Summer scheduling

Timing the network installation was imperative; nobody wanted to begin a school year with a cabling job in progress. So Dacey compiled a detailed request for proposals (rfp) that was approximately 125 pages. The school chose Point To Point Network Services Co. (Methuen, MA) to install the cable and, as specified in the rfp, work began on graduation day 1997.

By July, the conduit and innerduct were in place and Point To Point was pulling fiber between the buildings. The objective for summer 1997 was to link the buildings together and run both voice and data wiring to all administrative offices. In each office, Point To Point installed a yellow Category 5 cable to carry data and a blue Category 3 cable for voice.

The summer project wasn`t without a glitch, however. In all, 185 strands of fiber were pulled to the technology center. "Forty-one of those strands had to be replaced," Dacey remembers, "when the person installing the air-conditioning system cut through the fiber-optic cable." He says the incident did not cost a lot of time. "Within a day, our insurance company cut us a check and the 41 strands were replaced." The cable cut certainly would have been a more significant setback if it had happened during the school year when the network was in full operation. The ease with which St. Mark`s recovered from the incident is testament to the importance of planning and timing in a cabling project.

Graduation day 1998 marked the beginning of another phase of the project: This time, Point To Point planned to bring two voice and two data outlets to each residence room. Scheduling this installation was a little more intricate than scheduling the cabling of the administrative offices because St. Mark`s houses approximately 450 summer residents. So the installation crew worked inside the rooms during the middle of the day, when the summer residents were involved in outside activities. Like the St. Mark`s administrators, each student has a yellow Category 5 data cable and a blue Category 3 voice cable. Dacey specified surface-mount raceway to conceal the cable in each residence room.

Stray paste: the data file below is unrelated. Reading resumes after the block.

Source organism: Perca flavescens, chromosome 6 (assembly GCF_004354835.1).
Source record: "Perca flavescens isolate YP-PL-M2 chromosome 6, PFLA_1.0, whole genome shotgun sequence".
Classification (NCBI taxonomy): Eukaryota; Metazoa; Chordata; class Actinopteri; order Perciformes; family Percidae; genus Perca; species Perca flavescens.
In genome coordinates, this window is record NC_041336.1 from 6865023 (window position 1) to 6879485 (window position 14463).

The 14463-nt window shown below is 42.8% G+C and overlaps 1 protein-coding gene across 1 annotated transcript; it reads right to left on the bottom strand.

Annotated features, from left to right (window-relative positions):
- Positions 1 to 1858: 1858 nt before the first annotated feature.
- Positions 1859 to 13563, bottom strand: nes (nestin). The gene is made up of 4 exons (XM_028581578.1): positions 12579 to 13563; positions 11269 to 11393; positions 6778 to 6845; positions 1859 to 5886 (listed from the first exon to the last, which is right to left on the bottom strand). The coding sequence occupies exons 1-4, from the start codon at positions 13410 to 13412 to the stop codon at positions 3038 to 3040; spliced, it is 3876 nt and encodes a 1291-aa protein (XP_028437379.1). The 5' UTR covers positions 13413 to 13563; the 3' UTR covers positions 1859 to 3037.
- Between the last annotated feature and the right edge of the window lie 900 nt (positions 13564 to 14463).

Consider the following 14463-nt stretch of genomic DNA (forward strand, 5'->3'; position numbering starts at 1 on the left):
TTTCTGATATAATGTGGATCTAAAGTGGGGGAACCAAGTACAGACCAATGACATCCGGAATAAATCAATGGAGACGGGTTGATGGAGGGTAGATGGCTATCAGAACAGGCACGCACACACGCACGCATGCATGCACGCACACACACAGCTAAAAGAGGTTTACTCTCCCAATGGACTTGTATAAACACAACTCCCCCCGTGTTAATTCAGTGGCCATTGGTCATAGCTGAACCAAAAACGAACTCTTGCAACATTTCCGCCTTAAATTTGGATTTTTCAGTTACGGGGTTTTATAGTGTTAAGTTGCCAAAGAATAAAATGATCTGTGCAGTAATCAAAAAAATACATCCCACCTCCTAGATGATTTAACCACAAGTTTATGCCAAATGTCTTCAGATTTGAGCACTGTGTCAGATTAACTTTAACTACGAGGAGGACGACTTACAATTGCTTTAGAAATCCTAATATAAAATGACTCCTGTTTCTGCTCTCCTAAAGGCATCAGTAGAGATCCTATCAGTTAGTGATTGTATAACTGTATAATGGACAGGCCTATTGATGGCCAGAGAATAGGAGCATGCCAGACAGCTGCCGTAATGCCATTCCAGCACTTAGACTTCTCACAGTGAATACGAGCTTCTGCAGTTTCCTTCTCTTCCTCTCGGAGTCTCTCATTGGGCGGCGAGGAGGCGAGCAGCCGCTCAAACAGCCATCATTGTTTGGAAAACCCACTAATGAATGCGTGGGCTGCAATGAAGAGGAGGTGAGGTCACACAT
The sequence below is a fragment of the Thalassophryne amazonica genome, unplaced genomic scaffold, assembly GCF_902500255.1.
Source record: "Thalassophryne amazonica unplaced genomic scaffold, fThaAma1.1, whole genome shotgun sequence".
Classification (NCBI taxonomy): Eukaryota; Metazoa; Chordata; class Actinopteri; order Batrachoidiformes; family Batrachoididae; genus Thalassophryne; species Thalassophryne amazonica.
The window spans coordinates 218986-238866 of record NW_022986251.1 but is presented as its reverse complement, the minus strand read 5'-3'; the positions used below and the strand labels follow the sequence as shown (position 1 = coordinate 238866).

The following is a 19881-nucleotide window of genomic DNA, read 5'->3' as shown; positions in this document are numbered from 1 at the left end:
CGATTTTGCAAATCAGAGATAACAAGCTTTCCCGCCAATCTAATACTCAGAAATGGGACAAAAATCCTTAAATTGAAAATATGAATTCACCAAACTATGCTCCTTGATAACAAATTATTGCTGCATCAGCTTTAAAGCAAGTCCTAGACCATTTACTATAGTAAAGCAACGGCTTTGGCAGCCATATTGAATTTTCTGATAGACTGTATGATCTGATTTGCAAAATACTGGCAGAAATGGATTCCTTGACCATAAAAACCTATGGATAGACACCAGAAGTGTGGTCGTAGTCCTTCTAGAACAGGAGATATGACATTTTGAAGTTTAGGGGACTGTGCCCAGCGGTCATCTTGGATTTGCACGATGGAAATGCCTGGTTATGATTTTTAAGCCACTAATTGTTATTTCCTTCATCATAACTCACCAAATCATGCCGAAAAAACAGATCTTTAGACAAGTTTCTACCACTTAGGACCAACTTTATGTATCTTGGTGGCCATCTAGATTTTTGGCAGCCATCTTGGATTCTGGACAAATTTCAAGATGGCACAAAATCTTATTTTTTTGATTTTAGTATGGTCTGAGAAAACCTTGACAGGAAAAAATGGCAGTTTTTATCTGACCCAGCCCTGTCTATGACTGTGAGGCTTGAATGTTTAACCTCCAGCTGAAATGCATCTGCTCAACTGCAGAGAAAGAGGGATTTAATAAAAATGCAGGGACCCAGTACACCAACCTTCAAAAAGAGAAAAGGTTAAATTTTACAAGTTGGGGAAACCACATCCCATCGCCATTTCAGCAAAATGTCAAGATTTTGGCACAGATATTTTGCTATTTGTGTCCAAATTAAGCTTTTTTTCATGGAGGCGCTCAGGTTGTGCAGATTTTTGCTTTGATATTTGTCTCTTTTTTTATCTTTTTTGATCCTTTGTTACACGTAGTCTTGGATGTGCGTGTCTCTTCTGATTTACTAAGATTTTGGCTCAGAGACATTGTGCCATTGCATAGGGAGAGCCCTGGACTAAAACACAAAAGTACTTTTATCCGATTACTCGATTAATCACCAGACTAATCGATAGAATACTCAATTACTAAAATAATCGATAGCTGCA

Network-management system

Dacey also called upon experience when he specified the PatchView Physical Layer Network Management system from RiT Technologies (Mahwah, NJ). "The school needed a management system that could handle both voice and data," he says. "I discovered the RiT system in the summer of 1996 when I was working for a private school in Pennsylvania that had needs very similar to those of St. Mark`s." One particularly attractive attribute of the RiT system is that it provides network management at the passive physical layer, Dacey says.

The PatchView system has three main components. The RiT Smart line of patch panels includes more than 100 models and features light-emitting diodes above each port. The PatchView scanner is mounted in the wiring closet and connected to each patch panel. The scanner collects patching information and reports it to the PatchView management station over the lan or through a modem connection. The PatchView management station is a Windows software package that interprets and presents the patching configuration to the system administrator.

The software also allows the system administrator to interact with the system via mouse clicks and includes realistic windows. The administrator can get information as specific as user name, room number, and wall-outlet identification for any port in the network.